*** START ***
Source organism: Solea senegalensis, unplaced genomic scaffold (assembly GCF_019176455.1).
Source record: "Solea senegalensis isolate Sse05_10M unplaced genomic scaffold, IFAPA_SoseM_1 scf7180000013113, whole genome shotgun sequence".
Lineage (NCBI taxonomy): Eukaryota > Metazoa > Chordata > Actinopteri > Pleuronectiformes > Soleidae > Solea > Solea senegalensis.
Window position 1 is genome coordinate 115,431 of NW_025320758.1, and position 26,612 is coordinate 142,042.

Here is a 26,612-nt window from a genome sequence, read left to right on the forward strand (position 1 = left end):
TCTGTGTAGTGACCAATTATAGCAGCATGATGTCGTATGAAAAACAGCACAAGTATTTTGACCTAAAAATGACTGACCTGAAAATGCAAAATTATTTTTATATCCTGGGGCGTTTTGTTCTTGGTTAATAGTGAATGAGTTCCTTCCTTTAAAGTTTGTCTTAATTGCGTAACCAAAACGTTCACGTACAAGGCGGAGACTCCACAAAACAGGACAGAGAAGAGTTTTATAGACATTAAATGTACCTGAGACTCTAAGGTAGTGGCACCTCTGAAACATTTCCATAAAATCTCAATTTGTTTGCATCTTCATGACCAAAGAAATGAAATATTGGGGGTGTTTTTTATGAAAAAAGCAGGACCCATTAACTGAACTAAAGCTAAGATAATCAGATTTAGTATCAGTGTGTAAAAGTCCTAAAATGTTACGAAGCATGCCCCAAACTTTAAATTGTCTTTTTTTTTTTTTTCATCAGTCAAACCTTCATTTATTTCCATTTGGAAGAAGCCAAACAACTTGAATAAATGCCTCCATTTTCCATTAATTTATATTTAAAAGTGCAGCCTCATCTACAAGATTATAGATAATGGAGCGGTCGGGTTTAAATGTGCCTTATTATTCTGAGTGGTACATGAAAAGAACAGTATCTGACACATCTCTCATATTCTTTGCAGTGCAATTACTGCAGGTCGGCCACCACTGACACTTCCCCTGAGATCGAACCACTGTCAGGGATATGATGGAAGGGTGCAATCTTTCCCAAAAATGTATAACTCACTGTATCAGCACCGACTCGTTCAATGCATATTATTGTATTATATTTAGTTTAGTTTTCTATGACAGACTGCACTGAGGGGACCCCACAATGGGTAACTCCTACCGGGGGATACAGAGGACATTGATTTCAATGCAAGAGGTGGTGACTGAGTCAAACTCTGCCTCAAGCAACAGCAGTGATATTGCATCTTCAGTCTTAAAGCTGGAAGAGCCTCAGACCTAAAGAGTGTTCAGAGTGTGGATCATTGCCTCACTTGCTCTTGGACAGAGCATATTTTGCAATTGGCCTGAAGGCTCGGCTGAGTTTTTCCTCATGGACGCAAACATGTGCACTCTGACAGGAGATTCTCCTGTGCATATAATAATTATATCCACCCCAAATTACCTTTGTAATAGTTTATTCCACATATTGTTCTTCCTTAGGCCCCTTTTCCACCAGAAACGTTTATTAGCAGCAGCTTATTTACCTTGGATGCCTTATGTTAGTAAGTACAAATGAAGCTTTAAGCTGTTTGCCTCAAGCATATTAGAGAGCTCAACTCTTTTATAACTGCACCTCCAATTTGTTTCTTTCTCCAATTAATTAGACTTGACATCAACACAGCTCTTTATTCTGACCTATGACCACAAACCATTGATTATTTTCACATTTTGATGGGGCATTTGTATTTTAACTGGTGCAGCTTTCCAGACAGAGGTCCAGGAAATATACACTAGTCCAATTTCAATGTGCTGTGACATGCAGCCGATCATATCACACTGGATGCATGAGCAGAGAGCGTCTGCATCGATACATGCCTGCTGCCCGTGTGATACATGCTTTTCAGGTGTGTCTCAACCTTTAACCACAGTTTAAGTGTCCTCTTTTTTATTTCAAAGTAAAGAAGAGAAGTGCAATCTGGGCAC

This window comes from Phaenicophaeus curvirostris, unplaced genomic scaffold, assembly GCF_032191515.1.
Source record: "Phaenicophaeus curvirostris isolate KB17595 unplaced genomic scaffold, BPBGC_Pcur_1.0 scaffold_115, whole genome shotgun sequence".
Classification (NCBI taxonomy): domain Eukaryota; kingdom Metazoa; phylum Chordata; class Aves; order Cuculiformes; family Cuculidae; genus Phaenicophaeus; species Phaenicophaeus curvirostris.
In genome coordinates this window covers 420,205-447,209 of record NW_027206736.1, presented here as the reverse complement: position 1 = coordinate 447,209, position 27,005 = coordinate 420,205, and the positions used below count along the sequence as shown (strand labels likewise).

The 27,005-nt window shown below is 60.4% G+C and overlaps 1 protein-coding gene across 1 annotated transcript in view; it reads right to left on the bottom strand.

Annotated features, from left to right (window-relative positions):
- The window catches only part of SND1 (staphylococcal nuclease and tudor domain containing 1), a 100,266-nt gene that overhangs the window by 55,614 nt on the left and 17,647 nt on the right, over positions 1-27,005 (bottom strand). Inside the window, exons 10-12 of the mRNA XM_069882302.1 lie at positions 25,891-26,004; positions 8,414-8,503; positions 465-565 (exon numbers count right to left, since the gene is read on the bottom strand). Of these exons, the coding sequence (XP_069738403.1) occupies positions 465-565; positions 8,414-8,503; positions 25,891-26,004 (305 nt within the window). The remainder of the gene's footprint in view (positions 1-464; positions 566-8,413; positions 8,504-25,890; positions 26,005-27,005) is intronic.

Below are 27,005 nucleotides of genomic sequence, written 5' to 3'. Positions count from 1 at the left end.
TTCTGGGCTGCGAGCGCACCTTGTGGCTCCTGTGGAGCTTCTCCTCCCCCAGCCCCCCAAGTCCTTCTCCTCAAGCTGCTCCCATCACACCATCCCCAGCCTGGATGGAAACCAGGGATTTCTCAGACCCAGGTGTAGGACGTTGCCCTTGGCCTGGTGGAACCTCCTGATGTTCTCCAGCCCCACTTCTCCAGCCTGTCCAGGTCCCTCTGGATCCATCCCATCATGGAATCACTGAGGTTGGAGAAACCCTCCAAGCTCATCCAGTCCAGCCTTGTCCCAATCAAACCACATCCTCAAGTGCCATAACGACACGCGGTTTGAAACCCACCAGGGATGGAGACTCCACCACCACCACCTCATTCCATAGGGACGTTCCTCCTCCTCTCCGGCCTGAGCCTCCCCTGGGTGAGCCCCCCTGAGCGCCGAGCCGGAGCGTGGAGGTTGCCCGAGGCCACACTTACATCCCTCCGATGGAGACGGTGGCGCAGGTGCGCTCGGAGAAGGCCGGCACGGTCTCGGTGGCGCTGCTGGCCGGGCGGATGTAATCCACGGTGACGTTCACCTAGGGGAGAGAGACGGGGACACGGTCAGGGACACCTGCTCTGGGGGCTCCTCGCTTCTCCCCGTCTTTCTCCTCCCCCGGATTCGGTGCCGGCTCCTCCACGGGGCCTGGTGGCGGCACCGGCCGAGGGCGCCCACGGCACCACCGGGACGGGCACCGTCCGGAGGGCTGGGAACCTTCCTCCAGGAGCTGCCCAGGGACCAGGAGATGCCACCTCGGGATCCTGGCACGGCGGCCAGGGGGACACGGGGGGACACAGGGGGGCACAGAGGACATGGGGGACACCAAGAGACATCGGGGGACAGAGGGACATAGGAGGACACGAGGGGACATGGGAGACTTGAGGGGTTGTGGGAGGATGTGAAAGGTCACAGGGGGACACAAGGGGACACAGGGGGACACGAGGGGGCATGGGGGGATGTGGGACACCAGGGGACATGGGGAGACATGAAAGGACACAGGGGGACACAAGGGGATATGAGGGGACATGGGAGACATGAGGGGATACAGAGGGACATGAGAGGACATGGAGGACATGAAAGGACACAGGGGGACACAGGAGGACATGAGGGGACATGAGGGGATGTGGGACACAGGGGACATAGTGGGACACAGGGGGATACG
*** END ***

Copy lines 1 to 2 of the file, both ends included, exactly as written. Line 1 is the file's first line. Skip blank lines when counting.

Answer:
Source organism: Solea senegalensis, unplaced genomic scaffold (assembly GCF_019176455.1).
Source record: "Solea senegalensis isolate Sse05_10M unplaced genomic scaffold, IFAPA_SoseM_1 scf7180000013113, whole genome shotgun sequence".